Critics’ Picks

Damian Moppett, Artforum with Mike Kelley's 'Foul Perfection: Thoughts on Caricature', 2003, graphite on paper, 10 x 10".

Damian Moppett, Artforum with Mike Kelley's 'Foul Perfection: Thoughts on Caricature', 2003, graphite on paper, 10 x 10".

Vancouver

Damian Moppett

Rennie Museum
51 East Pender Street
November 26, 2011–April 21, 2012

Call it a hometown coup for Damian Moppett. In the fall of 2009, Bob Rennie, a Vancouver-based collector, real estate marketer, and chair of the North American acquisitions committee for the Tate, opened the eponymous Rennie Collection in Vancouver’s Chinatown to display his private collection, one of the largest in North America. This fall, of the forty artists Rennie collects in depth, Moppett became the first Canadian artist to have an exhibition in the gallery.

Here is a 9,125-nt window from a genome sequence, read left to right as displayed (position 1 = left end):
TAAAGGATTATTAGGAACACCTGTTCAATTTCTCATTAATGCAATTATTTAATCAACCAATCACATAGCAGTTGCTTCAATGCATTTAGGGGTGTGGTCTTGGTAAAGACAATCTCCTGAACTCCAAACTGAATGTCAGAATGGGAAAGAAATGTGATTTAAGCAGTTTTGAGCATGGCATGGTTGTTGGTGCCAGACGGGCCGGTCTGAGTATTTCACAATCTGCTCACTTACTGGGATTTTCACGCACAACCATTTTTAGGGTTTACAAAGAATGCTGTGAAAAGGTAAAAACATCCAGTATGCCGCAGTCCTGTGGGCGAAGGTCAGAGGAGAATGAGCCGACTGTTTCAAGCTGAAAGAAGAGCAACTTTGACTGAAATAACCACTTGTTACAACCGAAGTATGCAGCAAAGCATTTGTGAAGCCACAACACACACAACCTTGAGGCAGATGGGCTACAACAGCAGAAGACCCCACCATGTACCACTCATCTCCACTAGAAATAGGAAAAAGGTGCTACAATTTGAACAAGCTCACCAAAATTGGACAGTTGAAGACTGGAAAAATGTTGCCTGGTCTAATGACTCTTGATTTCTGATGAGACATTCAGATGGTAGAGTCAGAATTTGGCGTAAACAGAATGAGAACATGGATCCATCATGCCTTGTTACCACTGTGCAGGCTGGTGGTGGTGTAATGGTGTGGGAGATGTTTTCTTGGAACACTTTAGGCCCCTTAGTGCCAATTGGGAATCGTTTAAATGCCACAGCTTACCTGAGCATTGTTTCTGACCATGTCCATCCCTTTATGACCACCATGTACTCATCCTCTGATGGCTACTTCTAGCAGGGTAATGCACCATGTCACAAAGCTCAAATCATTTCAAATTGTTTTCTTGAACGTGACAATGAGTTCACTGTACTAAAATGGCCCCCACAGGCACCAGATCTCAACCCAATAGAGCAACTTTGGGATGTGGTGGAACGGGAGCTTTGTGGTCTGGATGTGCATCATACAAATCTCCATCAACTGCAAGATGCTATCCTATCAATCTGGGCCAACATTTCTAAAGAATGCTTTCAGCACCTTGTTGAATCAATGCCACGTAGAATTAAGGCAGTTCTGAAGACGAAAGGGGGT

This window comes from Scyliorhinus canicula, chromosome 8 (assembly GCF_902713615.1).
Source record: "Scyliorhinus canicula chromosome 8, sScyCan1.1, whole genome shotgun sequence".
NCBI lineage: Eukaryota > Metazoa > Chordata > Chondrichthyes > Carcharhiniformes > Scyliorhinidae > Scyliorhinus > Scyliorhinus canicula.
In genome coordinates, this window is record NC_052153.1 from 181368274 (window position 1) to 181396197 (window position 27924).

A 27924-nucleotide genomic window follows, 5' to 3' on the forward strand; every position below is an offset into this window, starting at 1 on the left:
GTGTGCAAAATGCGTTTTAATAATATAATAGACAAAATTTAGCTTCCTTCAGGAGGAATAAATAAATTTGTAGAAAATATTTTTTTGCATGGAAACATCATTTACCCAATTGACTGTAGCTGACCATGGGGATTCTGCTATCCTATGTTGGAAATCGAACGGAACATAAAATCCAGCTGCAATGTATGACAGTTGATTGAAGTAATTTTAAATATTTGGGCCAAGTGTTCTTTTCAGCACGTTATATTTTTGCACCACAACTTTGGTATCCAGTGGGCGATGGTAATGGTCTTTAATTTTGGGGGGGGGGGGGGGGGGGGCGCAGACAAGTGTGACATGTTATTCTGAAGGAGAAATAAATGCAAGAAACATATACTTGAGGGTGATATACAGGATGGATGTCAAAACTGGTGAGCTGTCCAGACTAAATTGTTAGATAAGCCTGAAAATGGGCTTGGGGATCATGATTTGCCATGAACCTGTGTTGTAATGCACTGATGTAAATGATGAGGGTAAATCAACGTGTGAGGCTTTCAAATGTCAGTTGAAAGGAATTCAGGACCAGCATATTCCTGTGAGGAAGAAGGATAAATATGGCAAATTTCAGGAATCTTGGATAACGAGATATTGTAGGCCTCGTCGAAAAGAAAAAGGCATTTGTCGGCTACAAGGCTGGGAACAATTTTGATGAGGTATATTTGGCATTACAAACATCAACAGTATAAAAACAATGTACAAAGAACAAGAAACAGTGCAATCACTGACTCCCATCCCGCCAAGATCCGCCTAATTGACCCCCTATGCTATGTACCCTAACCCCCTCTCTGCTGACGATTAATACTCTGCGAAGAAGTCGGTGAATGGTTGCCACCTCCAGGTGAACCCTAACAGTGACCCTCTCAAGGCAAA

Moppett’s representational drawings and paintings are deceptive because the subject of his work is not what is depicted. Viewed all together, these images suggest a meaning that develops through the juxtaposition of the various people and places. In one room, for example, the walls are cluttered with small-scale paintings and drawings, salon style. Their subjects differ: portraits of artists, such as Calder with Maquette of Public Sculpture (all works cited 2005), or Hollis Frampton in His Wittgenstein T-Shirt; scenes of bands performing; vignettes of the Gulf Islands; studies of sculptures in an artist’s studio, like Studio in Basement. What seems to develop, at first, is a portrait of the artist, a mixture of influences and autobiography, all removed from context. However, if this is self-hagiography, there is a certain humor to it. In the middle of the same room in the Rennie Collection appears one of Moppett’s “Stabiles,” reworkings of Alexander Calder and Anthony Caro sculptures that serve as platforms on which Moppett displays his intentionally bad pottery. Further, one notices that some of paintings depict the objects in the gallery. As such, Moppett’s work often refers to its own making, but the absurdity of presenting high modernist sculpture next to amateur craft also suggests parody, or at least humor. Whether the work mythologizes or criticizes the autonomous artist is left ambiguous; it’s never funny enough to be just a joke.